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paragraph4[Our results.]Our results. Our main theorem can be formulated as follows.

BDD-DR-Theorem (Theorem 2). For an undirected -vertex and -edge graph , we can compute two disjoint vertex subsets  and  in  time, such that the following three properties hold:

  1. If  is a solution set for Bounded-Degree Deletion of the induced subgraph , then  is a solution set for Bounded-Degree Deletion of .

  2. There is a minimum-cardinality solution set  for Bounded-Degree Deletion of  with .

  3. Every solution set for Bounded-Degree Deletion of the induced subgraph  has size at least

In terms of parameterized algorithmics, this gives a -vertex problem kernel for Bounded-Degree Deletion, which is linear in  for constant -values, thus joining a number of other recent “linear kernelization results” [5, 12, 14, 15]. Our general result specializes to a -vertex problem kernel for Vertex Cover (the NT-Theorem provides a size- problem kernel), but applies to a larger class of problems. For instance, a slightly modified version of the BDD-DR-Theorem (with essentially the same proof) yields a -vertex problem kernel for the problem of packing at least  vertex-disjoint length- paths of an input graph, giving the same bound as shown in work focussing on this problem [23].333Very recently, Wang et al. [25] improved the -bound to a -bound. We claim that our kernelization based on the BDD-DR-Theorem method can be easily adapted to also deliver the -bound. For the problem, where, given an undirected graph, one seeks a set of at least  vertex-disjoint stars444A star is a tree where all of the vertices but one are leaves. of the same constant size, we show that a kernel with a linear number of vertices can be achieved, improving the best previous quadratic kernelization [23]. We emphasize that our data reduction technique is based on extremal combinatorial arguments; the resulting combinatorial kernelization algorithm has practical potential and implementation work is underway. Note that for  our algorithm computes the same type of structure as in the “crown decomposition” kernelization for Vertex Cover (see, for example, [1]). However, for  the structure returned by our algorithm is much more complicated; in particular, unlike for Vertex Cover crown decompositions, in the BDD-DR-Theorem the set  is not necessarily a separator and the set  does not necessarily form an independent set.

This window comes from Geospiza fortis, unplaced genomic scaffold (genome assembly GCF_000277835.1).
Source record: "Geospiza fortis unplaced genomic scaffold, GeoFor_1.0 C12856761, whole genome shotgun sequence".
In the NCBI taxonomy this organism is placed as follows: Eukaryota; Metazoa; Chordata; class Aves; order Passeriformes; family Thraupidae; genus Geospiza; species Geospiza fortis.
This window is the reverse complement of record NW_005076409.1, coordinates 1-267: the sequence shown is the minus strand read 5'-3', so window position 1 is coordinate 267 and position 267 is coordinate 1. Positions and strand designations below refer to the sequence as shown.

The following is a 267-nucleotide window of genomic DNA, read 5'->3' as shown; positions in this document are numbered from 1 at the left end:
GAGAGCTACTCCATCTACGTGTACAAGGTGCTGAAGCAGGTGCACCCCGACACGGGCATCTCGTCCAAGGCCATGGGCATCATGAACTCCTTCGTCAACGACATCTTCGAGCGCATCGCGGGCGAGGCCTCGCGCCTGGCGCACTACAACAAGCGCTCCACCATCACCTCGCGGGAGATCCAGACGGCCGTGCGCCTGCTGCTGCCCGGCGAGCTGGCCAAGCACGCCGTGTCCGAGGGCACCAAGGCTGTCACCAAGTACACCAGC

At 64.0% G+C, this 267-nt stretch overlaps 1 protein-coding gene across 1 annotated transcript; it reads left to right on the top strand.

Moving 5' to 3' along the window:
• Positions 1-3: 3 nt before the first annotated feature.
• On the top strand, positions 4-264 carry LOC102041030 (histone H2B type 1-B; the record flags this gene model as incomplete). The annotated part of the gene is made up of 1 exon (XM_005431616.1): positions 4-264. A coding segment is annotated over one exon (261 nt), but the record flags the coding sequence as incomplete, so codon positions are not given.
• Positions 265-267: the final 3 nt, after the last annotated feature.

Exploring the borders of parameterized tractability of Bounded-Degree Deletion for arbitrary values of the degree value , we show the following.

Theorem 1.

For unbounded  (given as part of the input), Bounded-Degree Deletion is -complete with respect to the parameter  denoting the number of vertices to delete.

In other words, there is no hope for fixed-parameter tractability with respect to the parameter  in the case of unbounded -values. Due to the lack of space the proof of Theorem 1 and several proofs of lemmas needed to show Theorem 2 are omitted.


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section1[Preliminaries]Preliminaries

A bdd--set for a graph  is a vertex subset whose removal from  yields a graph in which each vertex has degree at most . The central problem of this paper is

Bounded-Degree Deletion

Input:

An undirected graph , and integers  and .

Question:

Does there exist a bdd--set  of size at most  for ?

In this paper, for a graph  and a vertex set , let  be the subgraph of  induced by  and . The open neighborhood of a vertex  or a vertex set  in a graph  is denoted as  and , respectively. The closed neighborhood is denoted as  and . We write  and  to denote the vertex and edge set of , respectively. A packing  of a graph  is a set of pairwise vertex-disjoint subgraphs of . A graph has maximum degree  when every vertex in the graph has degree at most . A graph property is called hereditary if every induced subgraph of a graph with this property has the property as well.